New Delhi: The Islamic State (IS) militants Monday kidnapped 150 Syrian Christians of Assyrian minority in Al-Hasakah province, the Syrian Observatory for Human Rights said.
The Assyrians were abducted from the town of Tal Shamiram in the countryside of the predominantly-Kurdish city of Hasaka, Xinhua reported.
A Syrian Christian group representing several NGOs inside and outside the country said it had verified at least 150 people missing, including women and the elderly, who had been kidnapped by the militants.
"We have verified at least 150 people who have been adducted from sources on the ground," Bassam Ishak, president of the Syriac National Council of Syria, whose family itself is from Hasaka, told Reuters from Amman.
Tens of other Assyrians were also taken into captivity by the IS in the town of Tal Hurmos, adjacent to Tal Shamiram, according to the London-based watchdog group.
Earlier the British-based Syrian Observatory for Human Rights said 90 were abducted when the militants carried out dawn raids on rural villages inhabited by the ancient Christian minority west of Hasaka, a city mainly held by the Kurds.
The United States condemned the attacks in Hasaka and called for the immediate and unconditional release of the civilians taken captive. The state department said hundreds of others remain trapped in villages surrounded by Islamic State fighters in violence that has displaced more than 3,000 people.
The IS repeatedly attacked minority groups across Syria and most recently in Libya, where the terrorist group abducted and executed over 20 Egyptian Coptic Christians, branding them the "worshipers of the cross."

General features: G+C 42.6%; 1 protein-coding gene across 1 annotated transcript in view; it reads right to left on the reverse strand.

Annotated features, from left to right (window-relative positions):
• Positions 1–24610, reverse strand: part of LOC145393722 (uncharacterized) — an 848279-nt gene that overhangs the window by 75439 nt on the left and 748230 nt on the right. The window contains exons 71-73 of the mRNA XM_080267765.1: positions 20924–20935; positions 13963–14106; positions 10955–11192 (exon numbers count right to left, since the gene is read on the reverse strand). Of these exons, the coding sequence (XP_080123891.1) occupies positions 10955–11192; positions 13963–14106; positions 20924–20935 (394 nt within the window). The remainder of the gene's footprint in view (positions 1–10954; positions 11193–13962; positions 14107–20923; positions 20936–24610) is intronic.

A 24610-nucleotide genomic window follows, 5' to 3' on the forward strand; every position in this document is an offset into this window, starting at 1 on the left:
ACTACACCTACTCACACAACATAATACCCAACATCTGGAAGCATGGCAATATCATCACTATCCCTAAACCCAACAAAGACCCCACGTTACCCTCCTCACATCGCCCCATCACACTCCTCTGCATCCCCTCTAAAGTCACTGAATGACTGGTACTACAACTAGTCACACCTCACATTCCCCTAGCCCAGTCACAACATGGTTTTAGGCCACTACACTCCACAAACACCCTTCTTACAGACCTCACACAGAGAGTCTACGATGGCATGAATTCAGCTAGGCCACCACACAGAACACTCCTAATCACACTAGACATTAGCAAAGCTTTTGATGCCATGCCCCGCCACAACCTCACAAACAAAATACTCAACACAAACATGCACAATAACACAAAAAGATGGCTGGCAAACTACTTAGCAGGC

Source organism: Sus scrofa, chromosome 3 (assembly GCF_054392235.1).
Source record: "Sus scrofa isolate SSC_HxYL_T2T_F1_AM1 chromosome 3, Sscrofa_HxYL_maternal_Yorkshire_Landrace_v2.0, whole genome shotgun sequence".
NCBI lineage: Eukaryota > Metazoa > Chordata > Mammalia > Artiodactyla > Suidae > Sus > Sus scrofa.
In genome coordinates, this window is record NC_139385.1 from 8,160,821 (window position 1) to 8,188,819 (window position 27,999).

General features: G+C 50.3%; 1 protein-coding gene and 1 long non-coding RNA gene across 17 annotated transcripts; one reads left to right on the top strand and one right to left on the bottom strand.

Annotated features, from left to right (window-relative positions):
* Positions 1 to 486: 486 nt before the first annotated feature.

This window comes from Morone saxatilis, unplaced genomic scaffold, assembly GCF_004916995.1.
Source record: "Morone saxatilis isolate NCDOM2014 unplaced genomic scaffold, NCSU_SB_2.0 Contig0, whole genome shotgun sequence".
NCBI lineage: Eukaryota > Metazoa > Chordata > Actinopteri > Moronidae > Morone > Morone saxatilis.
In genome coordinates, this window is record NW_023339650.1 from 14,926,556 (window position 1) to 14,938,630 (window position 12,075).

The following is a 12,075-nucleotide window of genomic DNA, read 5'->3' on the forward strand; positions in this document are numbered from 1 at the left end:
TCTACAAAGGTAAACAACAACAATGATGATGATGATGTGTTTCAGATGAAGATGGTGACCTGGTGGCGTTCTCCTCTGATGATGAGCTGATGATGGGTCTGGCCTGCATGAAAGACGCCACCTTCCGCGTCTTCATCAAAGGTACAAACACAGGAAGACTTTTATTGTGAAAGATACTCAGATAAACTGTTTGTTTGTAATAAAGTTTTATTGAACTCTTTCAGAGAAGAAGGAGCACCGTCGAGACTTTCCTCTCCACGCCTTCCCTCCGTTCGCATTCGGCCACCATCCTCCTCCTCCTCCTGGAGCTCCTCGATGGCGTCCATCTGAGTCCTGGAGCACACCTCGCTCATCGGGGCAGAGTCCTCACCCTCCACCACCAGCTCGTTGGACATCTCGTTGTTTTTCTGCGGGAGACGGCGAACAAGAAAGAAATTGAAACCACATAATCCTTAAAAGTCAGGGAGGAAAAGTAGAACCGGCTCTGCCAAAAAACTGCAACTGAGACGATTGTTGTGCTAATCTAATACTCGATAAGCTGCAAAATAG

Sunday's offensive by Kurdish YPG militia reached within five km (3 miles) of Tel Hamis, an Islamic State-controlled town southeast of Qamishli, the Observatory said.
At least 14 IS fighters died in the offensive, in which Assyrians fought alongside Kurds, it added. Eight civilians were also killed in heavy shelling by the Kurdish side, which seized several Arab villages from Islamic State control.
Last year, Islamic State fighters abducted several Assyrians in retaliation for some of them fighting alongside the YPG. Most were released after long negotiations.
Military experts said militants were trying to open a new front to relieve pressure on Islamic State after several losses since being driven from the Syrian town of Kobani near the border with Turkey.
A resident of Hasaka, jointly held by the Syrian government and the Kurds, said hundreds of families had arrived in recent days from surrounding Christian villages and Arab Bedouins were arriving from areas along the border.